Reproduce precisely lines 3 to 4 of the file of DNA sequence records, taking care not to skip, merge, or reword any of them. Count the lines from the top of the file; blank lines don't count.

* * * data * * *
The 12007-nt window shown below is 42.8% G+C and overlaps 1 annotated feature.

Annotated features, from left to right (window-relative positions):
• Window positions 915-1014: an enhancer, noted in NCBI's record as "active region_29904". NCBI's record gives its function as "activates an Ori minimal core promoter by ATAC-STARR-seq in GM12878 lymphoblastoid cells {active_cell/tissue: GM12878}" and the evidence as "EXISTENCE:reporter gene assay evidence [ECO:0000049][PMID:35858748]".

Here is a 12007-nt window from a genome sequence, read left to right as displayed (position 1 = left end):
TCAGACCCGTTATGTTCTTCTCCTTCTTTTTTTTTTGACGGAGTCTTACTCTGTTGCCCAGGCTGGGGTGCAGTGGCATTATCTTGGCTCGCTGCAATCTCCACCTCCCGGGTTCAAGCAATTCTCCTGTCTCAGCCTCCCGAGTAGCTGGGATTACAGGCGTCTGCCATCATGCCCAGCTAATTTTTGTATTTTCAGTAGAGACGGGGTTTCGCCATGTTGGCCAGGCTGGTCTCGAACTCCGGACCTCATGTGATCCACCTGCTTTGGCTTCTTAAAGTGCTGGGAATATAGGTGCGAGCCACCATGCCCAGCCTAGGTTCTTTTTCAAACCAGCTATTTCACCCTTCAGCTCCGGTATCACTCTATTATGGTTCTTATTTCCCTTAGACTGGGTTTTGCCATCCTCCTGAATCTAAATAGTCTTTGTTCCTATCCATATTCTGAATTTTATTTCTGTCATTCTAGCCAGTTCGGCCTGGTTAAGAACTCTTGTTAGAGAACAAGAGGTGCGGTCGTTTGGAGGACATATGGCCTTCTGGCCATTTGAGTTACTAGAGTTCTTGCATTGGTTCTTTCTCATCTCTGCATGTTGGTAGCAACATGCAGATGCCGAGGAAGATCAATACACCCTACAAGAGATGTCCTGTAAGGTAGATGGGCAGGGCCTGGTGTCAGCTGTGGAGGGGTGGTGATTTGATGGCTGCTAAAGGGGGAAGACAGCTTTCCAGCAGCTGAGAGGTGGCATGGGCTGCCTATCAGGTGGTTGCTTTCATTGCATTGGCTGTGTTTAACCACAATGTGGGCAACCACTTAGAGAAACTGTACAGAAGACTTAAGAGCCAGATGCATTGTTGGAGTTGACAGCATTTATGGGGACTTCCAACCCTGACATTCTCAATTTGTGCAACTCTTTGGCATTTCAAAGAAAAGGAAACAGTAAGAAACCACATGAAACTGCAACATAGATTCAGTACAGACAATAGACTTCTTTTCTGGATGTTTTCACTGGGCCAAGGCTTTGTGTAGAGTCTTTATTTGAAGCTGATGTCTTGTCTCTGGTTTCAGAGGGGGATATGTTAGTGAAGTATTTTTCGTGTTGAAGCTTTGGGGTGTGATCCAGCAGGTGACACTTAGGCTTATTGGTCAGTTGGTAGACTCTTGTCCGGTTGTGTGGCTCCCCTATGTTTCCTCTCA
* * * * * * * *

• Window positions 915-1014: an enhancer, noted in NCBI's record as "active region_29904". NCBI's record gives its function as "activates an Ori minimal core promoter by ATAC-STARR-seq in GM12878 lymphoblastoid cells {active_cell/tissue: GM12878}" and the evidence as "EXISTENCE:reporter gene assay evidence [ECO:0000049][PMID:35858748]".

Here is a 12007-nt window from a genome sequence, read left to right as displayed (position 1 = left end):